It’s no secret that we’re not saving money at the same rate we used to. In fact, in the 80s (not that long ago!), Canadians used to save twice as much as Americans. Today, however, household savings rates in our country have fallen to only 4.2% of disposable income, compared to 5.5% among U.S. households. Let’s be honest, neither of those numbers are great, but that’s a significant drop in the past few decades. Competition with our southern neighbours aside, this is cause for concern because a lack of savings can mean having to work longer and never be able to retire comfortably. You might not be aiming to retire at 35, but I’ll bet you don’t still want to be working at 70. If things continue as they are, we’d have to work for the rest of our lives! What’s the deal? Why have household savings rate been on…

You’ve probably heard that it’s a good idea to contact your service providers every year or so and negotiate your rates. It’s good advice, but how many of us actually do it? I try to stay on top of it, but it’s a chore that I often procrastinate about. A couple of months ago the rates for my TV and internet jumped up because an existing promo rate expired. I know, I know…I should have called months ago. Bad personal finance blogger! I also still pay for TV so you might as well take away my PF card right now. The bf and I have talked about cutting cable, but it’s not right for us. We watch a lot of sports. And as of right now, there isn’t a good replacement option for that. Good streaming services are expensive, and the cheaper ones I’ve found have been poor quality. If…

There is hardly a moment in the day when my phone isn’t within a few feet of me, and that’s hardly mind-blowing. I’m sure 90% of you are the same. Our phones have become the way we stay connected, keep our schedule, get our news, play games, track fitness milestones, pay bills and so much more. Today I want to put that little device to use for the good of your finances with a round-up of the best money apps for Canadians. Sometimes us Canadians get the short straw when it comes to tech and online services. We’ve all found something amazing online only to be disappointed with outrageous shipping fees or tried to download a service that isn’t available in Canada. That can happen with money apps too, but all is not lost. There are plenty of finance apps that we can use, and that will help us save money…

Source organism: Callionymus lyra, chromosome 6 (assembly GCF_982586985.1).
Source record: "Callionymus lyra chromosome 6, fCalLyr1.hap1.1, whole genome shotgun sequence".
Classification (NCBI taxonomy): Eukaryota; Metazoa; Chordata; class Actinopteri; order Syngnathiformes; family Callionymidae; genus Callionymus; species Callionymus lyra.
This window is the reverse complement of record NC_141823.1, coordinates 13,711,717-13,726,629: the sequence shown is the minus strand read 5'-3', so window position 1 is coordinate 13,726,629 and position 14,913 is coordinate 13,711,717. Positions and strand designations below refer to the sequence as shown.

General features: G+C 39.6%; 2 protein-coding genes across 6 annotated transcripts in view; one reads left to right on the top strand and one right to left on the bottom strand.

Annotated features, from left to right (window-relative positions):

Did I just say Christmas? Yes, yes I did. You’re probably saying ‘TOO SOON SARAH’, and I get it, trust me. Summer has hardly even started, and I already want you to start thinking ahead to winter…gross! But that doesn’t mean I’m not right. Christmas can be hella expensive, but planning ahead can save you time, money and stress. So yes, we’re talking Christmas planning today folks. I have been the person frantically running around the mall the week (the day) before Christmas attempting to grab some not terrible gifts. Usually, this happens because I was unprepared and didn’t have the money to spend. I love Christmas, like love it, but this is not the way to set yourself up for an enjoyable holiday season. FRANTIC LAST MINUTE SHOPPING + CREDIT CARDS = JANUARY BLUES The last couple of years I have been way better about getting a jump on Christmas…

As you read this, I will be exploring all that Yellowstone National Park has to offer. The bf and I headed out on a road trip this past weekend and headed South into the states to check out a few points in Montana, Wyoming, and Idaho for the first time. If you’d like to follow along on the adventure, then hit up my Instagram where I’ll be sharing a few pictures and stories. While I’m away, I wanted to point you in the direction of a few of my favourite personal finance bloggers so you can still get your PF fix while I’m gone. This is become an annual tradition now (two years counts as tradition right?), so if you want even more, you can check out last years round-up. The Luxe Strategist Any personal finance blogger list I write has to start with Luxe; she is killing this blogging…